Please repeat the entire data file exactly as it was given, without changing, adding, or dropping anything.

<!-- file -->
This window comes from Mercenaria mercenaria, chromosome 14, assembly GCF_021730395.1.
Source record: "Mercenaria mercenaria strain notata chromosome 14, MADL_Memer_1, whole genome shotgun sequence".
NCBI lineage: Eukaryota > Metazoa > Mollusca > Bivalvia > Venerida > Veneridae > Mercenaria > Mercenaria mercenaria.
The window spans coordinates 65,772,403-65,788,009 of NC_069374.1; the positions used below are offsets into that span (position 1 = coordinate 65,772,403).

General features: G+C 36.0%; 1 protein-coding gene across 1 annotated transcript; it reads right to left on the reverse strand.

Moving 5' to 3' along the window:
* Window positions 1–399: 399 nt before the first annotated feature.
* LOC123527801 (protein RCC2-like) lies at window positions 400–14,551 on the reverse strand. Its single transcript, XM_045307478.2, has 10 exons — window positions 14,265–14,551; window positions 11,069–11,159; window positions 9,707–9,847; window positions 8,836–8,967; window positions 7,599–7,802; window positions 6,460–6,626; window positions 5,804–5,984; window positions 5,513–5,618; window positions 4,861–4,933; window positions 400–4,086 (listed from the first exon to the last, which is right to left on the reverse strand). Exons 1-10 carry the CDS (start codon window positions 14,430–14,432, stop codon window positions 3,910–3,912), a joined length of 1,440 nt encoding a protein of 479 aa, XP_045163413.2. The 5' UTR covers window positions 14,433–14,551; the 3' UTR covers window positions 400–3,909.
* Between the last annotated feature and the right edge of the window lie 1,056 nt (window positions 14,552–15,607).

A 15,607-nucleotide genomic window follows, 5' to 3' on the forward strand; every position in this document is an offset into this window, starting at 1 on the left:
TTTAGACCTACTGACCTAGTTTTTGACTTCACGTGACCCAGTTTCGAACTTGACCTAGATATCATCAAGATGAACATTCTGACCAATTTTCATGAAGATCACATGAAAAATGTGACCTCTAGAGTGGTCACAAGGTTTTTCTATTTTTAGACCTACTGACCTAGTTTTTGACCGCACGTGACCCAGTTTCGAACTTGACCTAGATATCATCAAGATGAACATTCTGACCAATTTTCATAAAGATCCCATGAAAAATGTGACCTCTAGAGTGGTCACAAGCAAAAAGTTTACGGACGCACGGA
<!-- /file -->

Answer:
This window comes from Mercenaria mercenaria, chromosome 14, assembly GCF_021730395.1.
Source record: "Mercenaria mercenaria strain notata chromosome 14, MADL_Memer_1, whole genome shotgun sequence".
NCBI lineage: Eukaryota > Metazoa > Mollusca > Bivalvia > Venerida > Veneridae > Mercenaria > Mercenaria mercenaria.
The window spans coordinates 65,772,403-65,788,009 of NC_069374.1; the positions used below are offsets into that span (position 1 = coordinate 65,772,403).

General features: G+C 36.0%; 1 protein-coding gene across 1 annotated transcript; it reads right to left on the reverse strand.

Moving 5' to 3' along the window:
* Window positions 1–399: 399 nt before the first annotated feature.
* LOC123527801 (protein RCC2-like) lies at window positions 400–14,551 on the reverse strand. Its single transcript, XM_045307478.2, has 10 exons — window positions 14,265–14,551; window positions 11,069–11,159; window positions 9,707–9,847; window positions 8,836–8,967; window positions 7,599–7,802; window positions 6,460–6,626; window positions 5,804–5,984; window positions 5,513–5,618; window positions 4,861–4,933; window positions 400–4,086 (listed from the first exon to the last, which is right to left on the reverse strand). Exons 1-10 carry the CDS (start codon window positions 14,430–14,432, stop codon window positions 3,910–3,912), a joined length of 1,440 nt encoding a protein of 479 aa, XP_045163413.2. The 5' UTR covers window positions 14,433–14,551; the 3' UTR covers window positions 400–3,909.
* Between the last annotated feature and the right edge of the window lie 1,056 nt (window positions 14,552–15,607).

A 15,607-nucleotide genomic window follows, 5' to 3' on the forward strand; every position in this document is an offset into this window, starting at 1 on the left:
TTTAGACCTACTGACCTAGTTTTTGACTTCACGTGACCCAGTTTCGAACTTGACCTAGATATCATCAAGATGAACATTCTGACCAATTTTCATGAAGATCACATGAAAAATGTGACCTCTAGAGTGGTCACAAGGTTTTTCTATTTTTAGACCTACTGACCTAGTTTTTGACCGCACGTGACCCAGTTTCGAACTTGACCTAGATATCATCAAGATGAACATTCTGACCAATTTTCATAAAGATCCCATGAAAAATGTGACCTCTAGAGTGGTCACAAGCAAAAAGTTTACGGACGCACGGA